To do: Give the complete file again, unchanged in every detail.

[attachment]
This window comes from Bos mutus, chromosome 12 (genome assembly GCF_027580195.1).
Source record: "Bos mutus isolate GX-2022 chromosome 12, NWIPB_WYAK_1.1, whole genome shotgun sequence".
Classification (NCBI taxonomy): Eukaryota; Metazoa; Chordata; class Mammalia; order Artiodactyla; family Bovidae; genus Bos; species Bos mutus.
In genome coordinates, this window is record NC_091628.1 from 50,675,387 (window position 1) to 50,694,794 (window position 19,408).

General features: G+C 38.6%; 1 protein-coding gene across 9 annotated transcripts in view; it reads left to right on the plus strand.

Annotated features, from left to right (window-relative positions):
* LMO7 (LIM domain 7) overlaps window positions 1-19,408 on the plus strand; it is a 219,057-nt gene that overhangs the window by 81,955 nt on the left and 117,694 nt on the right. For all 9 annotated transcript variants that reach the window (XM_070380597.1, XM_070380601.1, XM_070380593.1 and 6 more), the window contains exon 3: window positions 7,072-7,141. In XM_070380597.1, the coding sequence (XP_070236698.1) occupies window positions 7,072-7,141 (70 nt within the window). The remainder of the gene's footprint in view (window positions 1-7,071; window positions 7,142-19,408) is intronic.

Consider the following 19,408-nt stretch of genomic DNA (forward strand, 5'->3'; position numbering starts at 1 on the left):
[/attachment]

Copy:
This window comes from Bos mutus, chromosome 12 (genome assembly GCF_027580195.1).
Source record: "Bos mutus isolate GX-2022 chromosome 12, NWIPB_WYAK_1.1, whole genome shotgun sequence".
Classification (NCBI taxonomy): Eukaryota; Metazoa; Chordata; class Mammalia; order Artiodactyla; family Bovidae; genus Bos; species Bos mutus.
In genome coordinates, this window is record NC_091628.1 from 50,675,387 (window position 1) to 50,694,794 (window position 19,408).

General features: G+C 38.6%; 1 protein-coding gene across 9 annotated transcripts in view; it reads left to right on the plus strand.

Annotated features, from left to right (window-relative positions):
* LMO7 (LIM domain 7) overlaps window positions 1-19,408 on the plus strand; it is a 219,057-nt gene that overhangs the window by 81,955 nt on the left and 117,694 nt on the right. For all 9 annotated transcript variants that reach the window (XM_070380597.1, XM_070380601.1, XM_070380593.1 and 6 more), the window contains exon 3: window positions 7,072-7,141. In XM_070380597.1, the coding sequence (XP_070236698.1) occupies window positions 7,072-7,141 (70 nt within the window). The remainder of the gene's footprint in view (window positions 1-7,071; window positions 7,142-19,408) is intronic.

Consider the following 19,408-nt stretch of genomic DNA (forward strand, 5'->3'; position numbering starts at 1 on the left):